If there were puritans around, there were sceptics too, looking out for things to pick on. Much of the talk about the band’s India tour has been about whether Axl at 50 is still any good and if the band minus its other original performers—such as Slash—can do justice to the music.

The band has been around since 1985, and Axl Rose, its frontman, is the only one left of the classic lineup, apart from the unassuming pianist Dizzy Reed. Should the band perhaps rename itself ‘Axl Rose’, like Bon Jovi is named after its vocalist, and kill that debate? A friend quipped on Facebook that the present lineup seems like a good ‘cover version’ of the original.

This is the first time that the band has come to India, and four years after it released its last album, titled Chinese Democracy.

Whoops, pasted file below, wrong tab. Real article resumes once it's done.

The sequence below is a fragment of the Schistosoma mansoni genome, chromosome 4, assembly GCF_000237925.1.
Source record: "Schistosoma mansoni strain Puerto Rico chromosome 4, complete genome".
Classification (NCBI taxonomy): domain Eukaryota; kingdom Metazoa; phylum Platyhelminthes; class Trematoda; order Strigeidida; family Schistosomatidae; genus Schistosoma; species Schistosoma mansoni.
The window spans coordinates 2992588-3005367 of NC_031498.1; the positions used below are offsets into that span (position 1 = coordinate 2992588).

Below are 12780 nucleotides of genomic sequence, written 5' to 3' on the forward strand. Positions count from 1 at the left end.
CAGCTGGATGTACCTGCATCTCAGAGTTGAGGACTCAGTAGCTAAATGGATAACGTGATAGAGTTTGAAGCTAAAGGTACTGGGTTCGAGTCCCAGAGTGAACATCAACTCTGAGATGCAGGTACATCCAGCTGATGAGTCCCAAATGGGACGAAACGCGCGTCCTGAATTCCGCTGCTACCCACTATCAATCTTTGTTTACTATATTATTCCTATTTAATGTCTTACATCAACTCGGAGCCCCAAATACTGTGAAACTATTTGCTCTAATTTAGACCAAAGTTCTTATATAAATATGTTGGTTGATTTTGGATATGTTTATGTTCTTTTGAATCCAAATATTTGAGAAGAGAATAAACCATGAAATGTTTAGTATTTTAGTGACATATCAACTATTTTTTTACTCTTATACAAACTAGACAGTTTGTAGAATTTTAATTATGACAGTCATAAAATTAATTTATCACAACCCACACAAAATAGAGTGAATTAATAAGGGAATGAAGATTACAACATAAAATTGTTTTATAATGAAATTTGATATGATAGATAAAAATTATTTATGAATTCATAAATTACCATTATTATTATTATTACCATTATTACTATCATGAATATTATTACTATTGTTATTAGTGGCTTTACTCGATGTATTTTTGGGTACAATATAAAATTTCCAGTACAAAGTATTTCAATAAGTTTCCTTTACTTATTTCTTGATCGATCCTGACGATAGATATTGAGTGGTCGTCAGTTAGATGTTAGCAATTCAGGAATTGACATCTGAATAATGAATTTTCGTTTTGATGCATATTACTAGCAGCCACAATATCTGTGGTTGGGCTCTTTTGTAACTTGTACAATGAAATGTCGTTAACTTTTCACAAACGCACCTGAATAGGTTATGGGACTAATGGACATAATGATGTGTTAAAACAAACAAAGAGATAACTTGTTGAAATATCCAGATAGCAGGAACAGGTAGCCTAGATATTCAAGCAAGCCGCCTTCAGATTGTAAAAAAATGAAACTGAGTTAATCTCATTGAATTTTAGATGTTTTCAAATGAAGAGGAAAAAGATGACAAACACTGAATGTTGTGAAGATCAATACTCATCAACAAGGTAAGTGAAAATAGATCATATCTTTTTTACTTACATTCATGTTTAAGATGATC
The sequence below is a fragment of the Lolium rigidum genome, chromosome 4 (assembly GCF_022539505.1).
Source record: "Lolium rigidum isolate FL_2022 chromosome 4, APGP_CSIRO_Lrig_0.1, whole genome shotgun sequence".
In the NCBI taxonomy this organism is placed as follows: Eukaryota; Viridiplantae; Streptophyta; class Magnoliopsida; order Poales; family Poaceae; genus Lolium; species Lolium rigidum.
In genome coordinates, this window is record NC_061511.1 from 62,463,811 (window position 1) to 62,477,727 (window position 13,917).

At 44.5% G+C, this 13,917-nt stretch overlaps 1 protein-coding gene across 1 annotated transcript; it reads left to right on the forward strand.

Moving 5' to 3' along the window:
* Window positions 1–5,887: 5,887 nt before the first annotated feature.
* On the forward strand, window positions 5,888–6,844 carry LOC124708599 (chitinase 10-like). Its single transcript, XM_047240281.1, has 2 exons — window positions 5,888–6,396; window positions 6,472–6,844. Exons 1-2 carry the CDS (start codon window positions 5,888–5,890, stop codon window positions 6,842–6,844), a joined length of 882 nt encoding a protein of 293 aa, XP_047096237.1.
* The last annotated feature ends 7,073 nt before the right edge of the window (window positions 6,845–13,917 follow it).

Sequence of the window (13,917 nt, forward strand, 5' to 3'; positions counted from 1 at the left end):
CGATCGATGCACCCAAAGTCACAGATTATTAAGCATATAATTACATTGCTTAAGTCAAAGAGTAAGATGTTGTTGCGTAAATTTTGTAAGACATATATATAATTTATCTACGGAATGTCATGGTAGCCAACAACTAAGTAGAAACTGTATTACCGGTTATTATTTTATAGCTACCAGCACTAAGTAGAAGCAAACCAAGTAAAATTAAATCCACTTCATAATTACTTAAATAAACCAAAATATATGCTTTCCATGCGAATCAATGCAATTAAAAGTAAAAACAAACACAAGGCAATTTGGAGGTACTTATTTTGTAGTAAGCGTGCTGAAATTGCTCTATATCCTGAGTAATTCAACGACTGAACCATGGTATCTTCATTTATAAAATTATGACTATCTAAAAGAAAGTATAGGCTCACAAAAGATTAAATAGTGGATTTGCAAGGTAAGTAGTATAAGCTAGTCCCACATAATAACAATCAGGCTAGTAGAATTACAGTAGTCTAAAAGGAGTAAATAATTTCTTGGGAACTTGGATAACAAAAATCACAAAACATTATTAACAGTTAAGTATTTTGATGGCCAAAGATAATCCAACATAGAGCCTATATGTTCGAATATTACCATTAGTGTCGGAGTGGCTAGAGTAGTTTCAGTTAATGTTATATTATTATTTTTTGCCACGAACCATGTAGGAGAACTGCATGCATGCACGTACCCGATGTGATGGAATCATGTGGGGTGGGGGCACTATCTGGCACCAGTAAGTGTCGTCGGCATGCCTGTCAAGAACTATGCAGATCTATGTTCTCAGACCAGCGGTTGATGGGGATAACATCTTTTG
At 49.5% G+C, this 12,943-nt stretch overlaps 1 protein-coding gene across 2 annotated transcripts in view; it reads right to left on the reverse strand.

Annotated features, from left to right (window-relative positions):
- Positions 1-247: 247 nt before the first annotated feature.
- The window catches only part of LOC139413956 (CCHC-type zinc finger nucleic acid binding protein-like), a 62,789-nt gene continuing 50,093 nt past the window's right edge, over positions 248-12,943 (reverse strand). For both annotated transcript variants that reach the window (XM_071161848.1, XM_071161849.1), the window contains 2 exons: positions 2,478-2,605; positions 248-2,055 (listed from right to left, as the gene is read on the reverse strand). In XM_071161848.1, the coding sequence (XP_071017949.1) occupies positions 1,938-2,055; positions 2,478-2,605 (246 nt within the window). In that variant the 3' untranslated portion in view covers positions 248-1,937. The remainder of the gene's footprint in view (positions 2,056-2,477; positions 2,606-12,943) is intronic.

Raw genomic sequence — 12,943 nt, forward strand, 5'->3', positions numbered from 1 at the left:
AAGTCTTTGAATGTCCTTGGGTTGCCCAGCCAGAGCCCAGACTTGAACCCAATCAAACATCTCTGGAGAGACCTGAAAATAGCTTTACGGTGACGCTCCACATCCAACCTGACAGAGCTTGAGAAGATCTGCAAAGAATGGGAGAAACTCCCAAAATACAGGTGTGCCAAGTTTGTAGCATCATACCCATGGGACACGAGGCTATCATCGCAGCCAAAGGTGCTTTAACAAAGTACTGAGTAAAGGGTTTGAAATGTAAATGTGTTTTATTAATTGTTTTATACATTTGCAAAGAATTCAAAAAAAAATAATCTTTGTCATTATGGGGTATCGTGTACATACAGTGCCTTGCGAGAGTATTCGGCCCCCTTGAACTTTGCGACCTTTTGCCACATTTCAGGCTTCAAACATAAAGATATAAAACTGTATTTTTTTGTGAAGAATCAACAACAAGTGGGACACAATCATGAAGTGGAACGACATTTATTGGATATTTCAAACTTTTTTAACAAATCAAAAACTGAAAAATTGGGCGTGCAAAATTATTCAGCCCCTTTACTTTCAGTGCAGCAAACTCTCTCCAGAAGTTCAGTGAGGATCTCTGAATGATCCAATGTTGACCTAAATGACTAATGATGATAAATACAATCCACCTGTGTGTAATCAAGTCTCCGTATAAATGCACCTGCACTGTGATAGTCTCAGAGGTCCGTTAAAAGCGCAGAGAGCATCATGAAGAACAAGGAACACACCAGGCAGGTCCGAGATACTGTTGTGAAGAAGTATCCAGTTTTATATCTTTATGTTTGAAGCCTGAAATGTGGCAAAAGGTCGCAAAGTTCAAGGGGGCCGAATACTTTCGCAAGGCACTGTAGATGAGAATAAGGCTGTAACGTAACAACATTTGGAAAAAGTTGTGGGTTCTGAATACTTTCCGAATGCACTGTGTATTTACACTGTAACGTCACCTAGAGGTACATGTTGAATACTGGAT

The band performed at three venues this month. At the Mumbai concert, Axl claimed that he had “been wanting to come to India for the last 27 years”. If Axl Rose had been waiting so long, just why didn’t he come? For Indian fans of American rock music, this has always been a pet peeve: why does it take their heroes such a long time to discover India? Vikas, a 29-year-old who runs a construction business in Delhi, did not have very high expectations before the concert began, though he has been listening to GN’R since he was in school. “We take what we get,” he shrugs. “When musicians come to India, they are usually somewhat passé and never in their prime.”

With due consideration for age, it must be said that Axl still has it. At all three concerts, the band played a whole three-hour set. As rock stars, they were shockingly punctual, and did not let up. Axl belted out his vocals and maintained a particular swivel of his hips, passing his mike from hand to hand, and, on the few occasions that he chose to take off his sunglasses, fixing the audience with long unblinking gazes after some of his songs.